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Taylor v. Dollar General Corp.

United States District Court, E.D. Kentucky, Southern Division, Pikeville

June 23, 2015

TRENA TAYLOR, Plaintiff,


AMUL R. THAPAR, District Judge.

Plaintiff Trena Taylor, a former manager at Dollar General, claims that she was fired because of her age. In support, Taylor points to a discriminatory policy expressed by her regional director, who said that Dollar General was "getting rid of older" employees. Dollar General has moved for summary judgment, arguing that Taylor has not identified evidence of age discrimination sufficient to survive summary judgment. The statement from the regional director, however, is adequate circumstantial evidence to defeat Dollar General's motion for summary judgment.


On summary judgment, the Court considers the facts in the light most favorable to Taylor as the nonmoving party. See Moldowan v. City of Warren, 578 F.3d 351, 374 (6th Cir. 2009). In 1996, Taylor started working at Dollar General as a store clerk. R. 42-1 at 23 (Taylor Deposition). Several years later, Dollar General promoted Taylor to store manager of its Elkhorn City location. Id. As store manager, Taylor supervised up to 11 employees and was responsible for the store's day-to-day operations. Id. at 25; R. 42-5 at 10 (Woodward Deposition). During her tenure, the store received several performance-related awards. R. 42-3 at 21-31 (Second Taylor Deposition). According to Taylor, weekly operating statements showed that her store was the top store in her district. Id. at 30; see also id. at 31 (stating that a representative from Dollar General's corporate office noted that her store was in the top 400 in the nation).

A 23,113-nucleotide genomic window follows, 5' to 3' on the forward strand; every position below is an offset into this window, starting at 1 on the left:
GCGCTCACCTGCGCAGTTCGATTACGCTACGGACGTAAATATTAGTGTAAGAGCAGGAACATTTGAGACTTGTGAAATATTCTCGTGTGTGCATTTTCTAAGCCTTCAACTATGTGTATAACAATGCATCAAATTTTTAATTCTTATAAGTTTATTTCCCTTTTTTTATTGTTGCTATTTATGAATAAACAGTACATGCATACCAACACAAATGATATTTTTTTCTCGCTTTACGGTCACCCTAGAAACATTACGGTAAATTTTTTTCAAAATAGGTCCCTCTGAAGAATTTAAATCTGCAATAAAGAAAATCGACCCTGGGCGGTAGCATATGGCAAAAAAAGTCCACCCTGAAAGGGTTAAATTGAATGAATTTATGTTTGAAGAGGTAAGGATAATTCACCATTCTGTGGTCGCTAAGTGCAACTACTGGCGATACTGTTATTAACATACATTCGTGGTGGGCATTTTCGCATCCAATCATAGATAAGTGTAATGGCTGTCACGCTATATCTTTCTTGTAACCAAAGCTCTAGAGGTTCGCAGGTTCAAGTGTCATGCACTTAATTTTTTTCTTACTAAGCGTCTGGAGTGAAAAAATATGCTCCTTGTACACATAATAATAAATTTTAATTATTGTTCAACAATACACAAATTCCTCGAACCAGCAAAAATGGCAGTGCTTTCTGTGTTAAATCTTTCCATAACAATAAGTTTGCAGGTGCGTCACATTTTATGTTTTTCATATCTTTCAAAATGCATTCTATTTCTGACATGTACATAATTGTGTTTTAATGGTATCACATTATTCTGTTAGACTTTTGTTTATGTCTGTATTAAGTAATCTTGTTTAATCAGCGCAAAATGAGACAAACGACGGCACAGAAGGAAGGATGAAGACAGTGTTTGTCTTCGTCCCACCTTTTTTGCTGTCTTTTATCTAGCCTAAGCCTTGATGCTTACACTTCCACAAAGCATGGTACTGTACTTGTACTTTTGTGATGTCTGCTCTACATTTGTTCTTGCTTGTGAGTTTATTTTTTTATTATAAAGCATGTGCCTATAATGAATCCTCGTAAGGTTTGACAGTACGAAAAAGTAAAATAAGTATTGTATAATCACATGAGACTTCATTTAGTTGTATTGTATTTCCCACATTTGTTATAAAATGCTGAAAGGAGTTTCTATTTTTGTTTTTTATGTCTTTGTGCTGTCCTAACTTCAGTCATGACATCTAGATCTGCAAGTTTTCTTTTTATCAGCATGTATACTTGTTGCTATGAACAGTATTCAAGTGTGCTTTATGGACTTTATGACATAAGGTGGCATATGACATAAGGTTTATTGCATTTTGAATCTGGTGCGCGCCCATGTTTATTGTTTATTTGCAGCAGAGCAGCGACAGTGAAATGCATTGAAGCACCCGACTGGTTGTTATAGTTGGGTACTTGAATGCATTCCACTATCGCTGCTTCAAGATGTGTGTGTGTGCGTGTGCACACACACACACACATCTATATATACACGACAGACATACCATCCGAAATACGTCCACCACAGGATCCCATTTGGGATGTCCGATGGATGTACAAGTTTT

Pursuant to the corporate chain of command at Dollar General, store managers like Taylor report to a district manager. R. 42-1 at 37; R. 42-4 at 14 (Dear Deposition). District managers, in turn, report to a regional director. R. 42-1 at 40; R. 42-4 at 13. Taylor had several district managers, but only two are relevant here. From December 2012 until July 2013, Taylor reported to Marty Parsons. R. 41-8 ¶ 2 (Parsons Affidavit). From July 2013 until her termination, Taylor reported to John Woodward. R. 42-1 at 38; R. 42-5 at 6. Woodward reported to Steve Dear, the regional director for that district. R. 42-5 at 21.